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DISTRICT DEEPER IN DEBT

Wednesday, 12 July 2017

MID-ULSTER Council more than doubled its loan debt in the first year of its existence, the Courier can reveal.

Within 12 months of coming into being, the Council moved from 5.2 million of loan debt to 10.8 million, an increase of 107%.

It is one of only three of the 11 Councils in the country which saw its loan debt increase between 31st March, 2015 and the same date in 2016.

And it recorded by far the largest percentage increase in loan debt.

Only Belfast City Council (50%) and Newry, Mourne and Down District Council (2.3%) recorded increases in their loan debt between the same dates.

And this massive increase in debt of 5.6 million in just 12 months came despite the new Supercouncil imposing rates rises in April 2015 of very nearly six per cent on householders in Dungannon and Magherafelt, and around three per cent on those in Cookstown.

The rates increase for those moving from Dungannon and Magherafelt Councils into Mid-Ulster were two of the three highest rises for residents out of the 26 former Councils in Northern Ireland.

 

And rates rises have continued above inflation in the district for each of the two years since.

The details were released as part of the (Northern Ireland Audit Office) Local Government Audit Report.

It is likely that much of the increase in loan debt has been accrued through capital projects as the report states that "a large proportion of Councils' capital expenditure is financed from borrowing".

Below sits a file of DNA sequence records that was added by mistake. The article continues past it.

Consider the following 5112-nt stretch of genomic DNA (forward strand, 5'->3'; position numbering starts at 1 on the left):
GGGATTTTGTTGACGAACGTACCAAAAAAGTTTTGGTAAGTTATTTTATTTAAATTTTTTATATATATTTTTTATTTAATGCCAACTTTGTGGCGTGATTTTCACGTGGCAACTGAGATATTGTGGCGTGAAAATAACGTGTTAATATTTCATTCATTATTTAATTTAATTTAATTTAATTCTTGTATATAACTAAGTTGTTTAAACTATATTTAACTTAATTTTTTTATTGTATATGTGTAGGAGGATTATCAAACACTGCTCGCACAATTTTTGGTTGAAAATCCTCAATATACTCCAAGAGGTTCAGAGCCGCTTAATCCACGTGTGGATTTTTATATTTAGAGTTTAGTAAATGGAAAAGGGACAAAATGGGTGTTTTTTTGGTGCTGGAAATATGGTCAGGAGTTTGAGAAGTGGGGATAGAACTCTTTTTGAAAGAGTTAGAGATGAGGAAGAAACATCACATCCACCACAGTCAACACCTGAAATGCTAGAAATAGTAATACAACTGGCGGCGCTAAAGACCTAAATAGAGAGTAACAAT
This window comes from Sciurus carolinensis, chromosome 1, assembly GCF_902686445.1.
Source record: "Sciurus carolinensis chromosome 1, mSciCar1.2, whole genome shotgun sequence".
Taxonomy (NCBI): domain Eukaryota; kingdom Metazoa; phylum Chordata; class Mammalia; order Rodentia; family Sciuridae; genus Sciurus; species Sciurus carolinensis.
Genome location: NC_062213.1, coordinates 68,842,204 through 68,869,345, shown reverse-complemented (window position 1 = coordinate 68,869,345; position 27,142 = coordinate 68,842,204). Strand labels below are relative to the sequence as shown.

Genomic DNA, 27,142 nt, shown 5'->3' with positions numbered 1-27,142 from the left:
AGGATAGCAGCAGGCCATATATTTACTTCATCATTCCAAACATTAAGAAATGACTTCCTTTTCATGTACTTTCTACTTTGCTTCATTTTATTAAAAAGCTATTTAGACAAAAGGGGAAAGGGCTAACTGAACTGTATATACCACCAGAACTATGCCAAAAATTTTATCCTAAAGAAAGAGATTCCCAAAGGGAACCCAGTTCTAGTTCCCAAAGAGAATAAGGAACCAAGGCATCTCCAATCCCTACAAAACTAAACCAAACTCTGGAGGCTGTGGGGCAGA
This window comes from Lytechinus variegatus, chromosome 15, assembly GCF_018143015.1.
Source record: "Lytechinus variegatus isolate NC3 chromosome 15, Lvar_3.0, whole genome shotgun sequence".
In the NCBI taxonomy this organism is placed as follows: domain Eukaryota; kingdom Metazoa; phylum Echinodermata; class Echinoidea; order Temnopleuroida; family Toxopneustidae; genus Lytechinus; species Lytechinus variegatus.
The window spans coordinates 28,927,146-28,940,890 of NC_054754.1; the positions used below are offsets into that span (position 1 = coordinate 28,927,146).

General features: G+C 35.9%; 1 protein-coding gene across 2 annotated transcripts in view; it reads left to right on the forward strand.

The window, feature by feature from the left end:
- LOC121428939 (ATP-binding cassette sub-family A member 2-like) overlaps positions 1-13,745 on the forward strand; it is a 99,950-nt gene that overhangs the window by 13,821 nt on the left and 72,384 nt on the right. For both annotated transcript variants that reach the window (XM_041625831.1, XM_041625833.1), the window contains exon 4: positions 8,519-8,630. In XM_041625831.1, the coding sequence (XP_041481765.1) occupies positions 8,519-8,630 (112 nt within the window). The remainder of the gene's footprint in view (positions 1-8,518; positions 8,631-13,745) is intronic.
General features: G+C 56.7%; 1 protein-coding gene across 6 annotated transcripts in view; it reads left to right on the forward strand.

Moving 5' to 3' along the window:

The most notable of the capital projects progressed in the opening year of the Council was the Seamus Heaney HomePlace Centre in Bellaghy, which cost in the region of 4.2 million, with less than 1 million outside funding being received from then Culture Minister Caral ni Chiulin after the project had already received the green light.

Concerns have also been expressed recently about the potential expenditure of the Council in taking on liability for all the running costs of Greenvale Leisure Centre in Magherafelt. The Council took advantage of a break clause in the contract with a private firm which had taken on the management of the centre. However, it is understood breaking the contract cost the Council 500,000, while they will also have to absorb the anticipated 1 million annual running cost of the centre. This expenditure was not budgeted for in the setting of the rates and it is not yet clear how the Council plans to meet these latest costs.

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